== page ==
Tell us about a last time you made a mistake in your work.

Once again, this is a question of your attitude. Everyone makes mistakes and you should admit making some in your previous jobs. In fact, the bigger the mistake the better.

Talk about a mistake, and explain why you made it. Perhaps you underestimated something, or wasn’t focused, or took things too lightly. Show them that you can analyze your mistakes and will learn from them.

The most important thing is to avoid blaming someone else for your mistake. Some job applicants say that they made a mistake because they didn’t get proper information from their manager, or the clients didn’t tell the truth, etc. This is a wrong attitude. If you found yourself in a similar situation in the past, you can describe it in a different way, for example:

  • I didn’t do enough to verify the authenticity of the information provided by the client.
  • I didn’t question my supervisor properly, I should have asked them for more information, but I did not ask.

Talking about the same situations, you show a completely different attitude. Instead of blaming the manager or the client for the mistake, you take the responsibility on your shoulders. People in the interviewing panel love such attitude…

* May also interest you: What have you learned from your biggest mistakes?


Describe a situation when you struggled to communicate something to one of your clients. What did you do to eventually get your message over?

Most participants in the trials won’t be scientists, or doctors. As a clinical research coordinator, you will often have to describe them difficult things (such as medical terminology, various possible side effects, etc) in a simple language, in a language of common people.

You should talk about a situation from the past when you had to do exactly the same thing. Explain the interviewers how you used demonstration, practical examples, or just a very simple language, to get your message over.

Maybe you had to repeat the same message ten times, always in a different way, but you were patient and persistent, and continued until you finally succeeded. That’s the attitude they want to see in a good applicant for this job…


Some other questions you may face in your Clinical Research Coordinator job interview

  • Tell us about a last time you faced an ethical dilemma, either in work or in your personal life.
  • How do you imagine a typical day in a work of a clinical research coordinator? Describe such a day from morning to afternoon.
  • Tell us about a last time when you had to meet a tight deadline in your work. How did you change your daily routine and prioritized your tasks to meet the deadline?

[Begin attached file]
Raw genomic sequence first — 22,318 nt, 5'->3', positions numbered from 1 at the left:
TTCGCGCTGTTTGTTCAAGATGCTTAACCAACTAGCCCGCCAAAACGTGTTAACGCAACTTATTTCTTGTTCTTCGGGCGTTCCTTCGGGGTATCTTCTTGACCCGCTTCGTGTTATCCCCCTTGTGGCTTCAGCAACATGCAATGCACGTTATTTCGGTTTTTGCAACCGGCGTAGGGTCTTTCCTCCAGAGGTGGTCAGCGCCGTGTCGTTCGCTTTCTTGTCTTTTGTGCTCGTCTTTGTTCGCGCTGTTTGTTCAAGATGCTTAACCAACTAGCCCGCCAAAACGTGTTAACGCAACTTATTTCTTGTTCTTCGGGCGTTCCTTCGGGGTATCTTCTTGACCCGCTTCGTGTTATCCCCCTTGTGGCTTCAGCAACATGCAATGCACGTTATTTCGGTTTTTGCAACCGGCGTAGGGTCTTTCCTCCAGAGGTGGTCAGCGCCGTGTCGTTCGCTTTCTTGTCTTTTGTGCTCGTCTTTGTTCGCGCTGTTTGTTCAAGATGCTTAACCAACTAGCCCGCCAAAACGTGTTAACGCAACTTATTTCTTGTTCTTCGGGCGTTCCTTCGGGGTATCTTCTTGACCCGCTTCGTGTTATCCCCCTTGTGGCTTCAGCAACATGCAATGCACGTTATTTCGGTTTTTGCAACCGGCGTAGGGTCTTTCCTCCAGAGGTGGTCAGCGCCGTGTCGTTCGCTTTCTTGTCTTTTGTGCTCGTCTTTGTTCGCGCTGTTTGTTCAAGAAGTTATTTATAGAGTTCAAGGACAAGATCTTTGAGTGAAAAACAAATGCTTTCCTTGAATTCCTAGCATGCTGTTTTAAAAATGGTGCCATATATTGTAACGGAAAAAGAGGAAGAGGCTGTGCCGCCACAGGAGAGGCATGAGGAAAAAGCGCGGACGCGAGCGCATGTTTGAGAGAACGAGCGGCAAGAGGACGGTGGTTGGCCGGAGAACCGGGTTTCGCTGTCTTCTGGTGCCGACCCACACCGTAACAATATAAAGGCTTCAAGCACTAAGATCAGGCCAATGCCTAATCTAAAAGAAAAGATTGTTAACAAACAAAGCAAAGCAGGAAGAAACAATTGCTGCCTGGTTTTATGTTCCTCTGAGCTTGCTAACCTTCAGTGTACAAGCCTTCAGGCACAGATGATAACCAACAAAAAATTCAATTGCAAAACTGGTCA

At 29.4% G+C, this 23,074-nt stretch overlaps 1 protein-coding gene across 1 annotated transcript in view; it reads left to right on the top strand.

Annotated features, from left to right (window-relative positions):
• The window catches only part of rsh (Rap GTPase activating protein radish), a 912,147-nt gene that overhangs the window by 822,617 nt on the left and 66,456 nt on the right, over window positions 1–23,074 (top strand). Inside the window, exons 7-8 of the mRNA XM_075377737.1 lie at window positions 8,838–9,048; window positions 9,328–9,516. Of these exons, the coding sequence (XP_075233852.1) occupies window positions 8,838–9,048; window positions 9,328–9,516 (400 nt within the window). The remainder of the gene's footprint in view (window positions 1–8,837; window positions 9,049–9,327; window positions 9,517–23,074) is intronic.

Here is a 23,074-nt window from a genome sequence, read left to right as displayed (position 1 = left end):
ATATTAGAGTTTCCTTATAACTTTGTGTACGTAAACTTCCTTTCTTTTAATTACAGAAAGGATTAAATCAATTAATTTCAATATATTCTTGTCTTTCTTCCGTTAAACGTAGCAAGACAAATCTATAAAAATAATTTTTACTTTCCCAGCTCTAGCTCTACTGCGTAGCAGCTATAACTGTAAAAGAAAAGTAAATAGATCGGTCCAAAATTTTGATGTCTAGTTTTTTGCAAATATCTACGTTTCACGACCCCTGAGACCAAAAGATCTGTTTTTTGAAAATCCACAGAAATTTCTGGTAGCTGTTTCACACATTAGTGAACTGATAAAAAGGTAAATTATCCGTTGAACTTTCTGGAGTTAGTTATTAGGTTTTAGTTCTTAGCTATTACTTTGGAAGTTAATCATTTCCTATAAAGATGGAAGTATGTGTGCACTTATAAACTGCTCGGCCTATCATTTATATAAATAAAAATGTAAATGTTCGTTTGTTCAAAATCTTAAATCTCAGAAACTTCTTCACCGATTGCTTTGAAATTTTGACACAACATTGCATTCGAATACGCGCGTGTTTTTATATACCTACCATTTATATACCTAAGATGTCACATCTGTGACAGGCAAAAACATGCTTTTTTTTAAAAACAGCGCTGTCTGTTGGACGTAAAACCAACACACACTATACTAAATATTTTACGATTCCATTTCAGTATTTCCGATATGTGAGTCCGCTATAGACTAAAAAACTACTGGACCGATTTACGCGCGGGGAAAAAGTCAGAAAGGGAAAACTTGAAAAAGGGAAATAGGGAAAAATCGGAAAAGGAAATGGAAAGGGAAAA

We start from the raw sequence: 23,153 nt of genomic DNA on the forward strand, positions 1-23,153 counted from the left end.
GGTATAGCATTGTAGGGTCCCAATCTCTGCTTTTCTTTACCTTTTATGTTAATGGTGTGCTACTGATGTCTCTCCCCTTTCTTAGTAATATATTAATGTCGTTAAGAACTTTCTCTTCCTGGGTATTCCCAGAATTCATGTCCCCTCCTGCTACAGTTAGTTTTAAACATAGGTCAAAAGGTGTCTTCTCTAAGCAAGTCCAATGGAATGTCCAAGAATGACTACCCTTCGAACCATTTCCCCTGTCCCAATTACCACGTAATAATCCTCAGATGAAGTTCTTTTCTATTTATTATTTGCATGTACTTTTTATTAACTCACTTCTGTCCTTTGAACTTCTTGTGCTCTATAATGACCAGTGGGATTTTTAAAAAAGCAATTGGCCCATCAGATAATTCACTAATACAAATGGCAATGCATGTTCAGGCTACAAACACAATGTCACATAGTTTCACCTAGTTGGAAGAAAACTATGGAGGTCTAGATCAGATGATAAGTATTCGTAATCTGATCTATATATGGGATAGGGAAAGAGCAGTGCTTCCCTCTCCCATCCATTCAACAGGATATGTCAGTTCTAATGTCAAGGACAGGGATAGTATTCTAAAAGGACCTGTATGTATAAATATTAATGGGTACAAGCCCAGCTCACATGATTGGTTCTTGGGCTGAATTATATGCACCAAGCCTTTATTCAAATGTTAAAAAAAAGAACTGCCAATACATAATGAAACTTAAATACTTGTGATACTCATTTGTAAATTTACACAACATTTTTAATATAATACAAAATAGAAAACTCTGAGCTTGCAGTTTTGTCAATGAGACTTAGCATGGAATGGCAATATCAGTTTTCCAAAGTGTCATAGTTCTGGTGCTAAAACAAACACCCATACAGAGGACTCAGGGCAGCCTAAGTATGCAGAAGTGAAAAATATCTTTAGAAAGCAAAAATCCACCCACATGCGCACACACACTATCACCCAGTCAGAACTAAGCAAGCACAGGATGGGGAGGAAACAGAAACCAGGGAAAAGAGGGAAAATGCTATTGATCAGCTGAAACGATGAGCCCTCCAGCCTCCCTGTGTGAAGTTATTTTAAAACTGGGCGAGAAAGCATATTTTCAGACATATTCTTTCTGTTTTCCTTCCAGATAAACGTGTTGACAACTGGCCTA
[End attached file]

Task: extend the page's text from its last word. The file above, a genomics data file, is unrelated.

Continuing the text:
• What would you do to ensure that the study subject understands all the risks of the clinical trials, and that all their emotional concerns are properly addressed?
  • Tell me about a time when you disagreed with your boss.
  • Describe a situation when you were overwhelmed with work.
  • Describe a situation when you faced a particularly demanding problem or challenge in your personal life. How did that affect you in your job?


Conclusion, next steps

Interview for a job of a Clinical Research Coordinator belongs to difficult job interviews. You will typically interview in front of a small panel. People with various skills and backgrounds (HR, management, healthcare, science) will be present, all of them having their own preferences and expectations.

Satisfying four people with different backgrounds with your interview answers is much more difficult than convincing one person only. What’s more, they will typically ask you some tricky behavioral interview questions, some of them seemingly unrelated to the role of a clinical research coordinator.

This is not an easy interview, but you can succeed. Do a good research about your prospective employer, their principal work, latest trials, discoveries, corporate values. Try to prepare for the  behavioral questions. And if you are not sure how to deal with them, or experience anxiety, have a look at our Interview Success Package 2.0. Multiple brilliant answers to 31 most common behavioral interview questions (+ more) will help you to ace your interview, and get a job of a Clinical Research Coordinator.

Thank you for checking it out, and I wish you good luck in your interview!


Matthew Chulaw
Latest posts by Matthew Chulaw (see all)